A majority of apartment owners would prefer to hold apartments rather than buy or sell, according to Marcus & Millichap.
Investors in the overall commercial real estate market are proceeding with more caution on new investments in the third quarter of 2017, according to real estate investment and advisory firm Marcus & Millichap. The third-quarter NREI/Marcus & Millichap Investor Sentiment Survey shows a gradual cooling trend in commercial investor sentiment. The investor sentiment index fell to 150 this quarter, down from 153 in the fourth quarter of 2016.
In the multifamily sector, sentiment about apartments has eased among investors in the past year, despite strong demand for multifamily units and strong fundamentals. A majority (46%) of apartment owners believe it’s better to hold apartments now, while 27% think it’s time to buy and 27% believe it’s time to sell. Marcus & Millichap attributes this softening to the high volume of new-apartment construction across the country, particularly in Class A properties.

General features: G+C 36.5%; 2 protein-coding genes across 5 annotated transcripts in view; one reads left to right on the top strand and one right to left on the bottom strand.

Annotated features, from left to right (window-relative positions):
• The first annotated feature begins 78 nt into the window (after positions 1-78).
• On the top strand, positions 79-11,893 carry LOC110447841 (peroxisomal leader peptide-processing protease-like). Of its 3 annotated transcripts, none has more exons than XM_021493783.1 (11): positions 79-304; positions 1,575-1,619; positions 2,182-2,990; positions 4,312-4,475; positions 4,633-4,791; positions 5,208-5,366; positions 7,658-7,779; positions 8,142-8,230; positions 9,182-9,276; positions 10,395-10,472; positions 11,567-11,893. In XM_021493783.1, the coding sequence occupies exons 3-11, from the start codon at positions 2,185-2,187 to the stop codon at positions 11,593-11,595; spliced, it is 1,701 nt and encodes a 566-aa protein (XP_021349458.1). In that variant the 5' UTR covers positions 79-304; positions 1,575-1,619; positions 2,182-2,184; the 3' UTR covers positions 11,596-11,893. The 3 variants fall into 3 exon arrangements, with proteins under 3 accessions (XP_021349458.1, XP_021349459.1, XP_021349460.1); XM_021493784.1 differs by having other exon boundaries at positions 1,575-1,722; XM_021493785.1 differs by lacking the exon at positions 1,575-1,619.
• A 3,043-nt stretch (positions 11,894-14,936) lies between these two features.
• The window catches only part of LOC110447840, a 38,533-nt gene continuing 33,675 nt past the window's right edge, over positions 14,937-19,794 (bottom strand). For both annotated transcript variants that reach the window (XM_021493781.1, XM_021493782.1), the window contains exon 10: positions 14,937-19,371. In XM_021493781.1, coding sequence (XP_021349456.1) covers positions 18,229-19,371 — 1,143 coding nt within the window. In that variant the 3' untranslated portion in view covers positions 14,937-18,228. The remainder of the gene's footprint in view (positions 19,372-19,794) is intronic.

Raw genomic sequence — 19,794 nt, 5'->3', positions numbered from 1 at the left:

“Competition for tenants in the Class A space is becoming more and more significant, particularly in the urban core,” says John S. Sebree, first vice president and national director of the National Multi Housing Group at Marcus & Millichap.
An estimated 371,000 units are expected to come on line this year. Value-add opportunities are also becoming popular, which has increased competition for Class B property purchases.
More than half of the survey respondents (58%) expect apartment values to rise in the coming year, with an average predicted increase of 3.8%. Marcus & Millichap estimates that apartment vacancies will rise by 40 basis points to reach 4.3% by the end of the year, with annual rent growth ahead of inflation, at 3.8%.
“Construction is still limited in many metros, but in markets with significant development there’s lots of competition at the upper echelon of the apartment market,” adds Sebree. “At the other end of the spectrum, Class C vacancies are still falling, and there’s a definite supply shortage for more-affordable workforce housing.”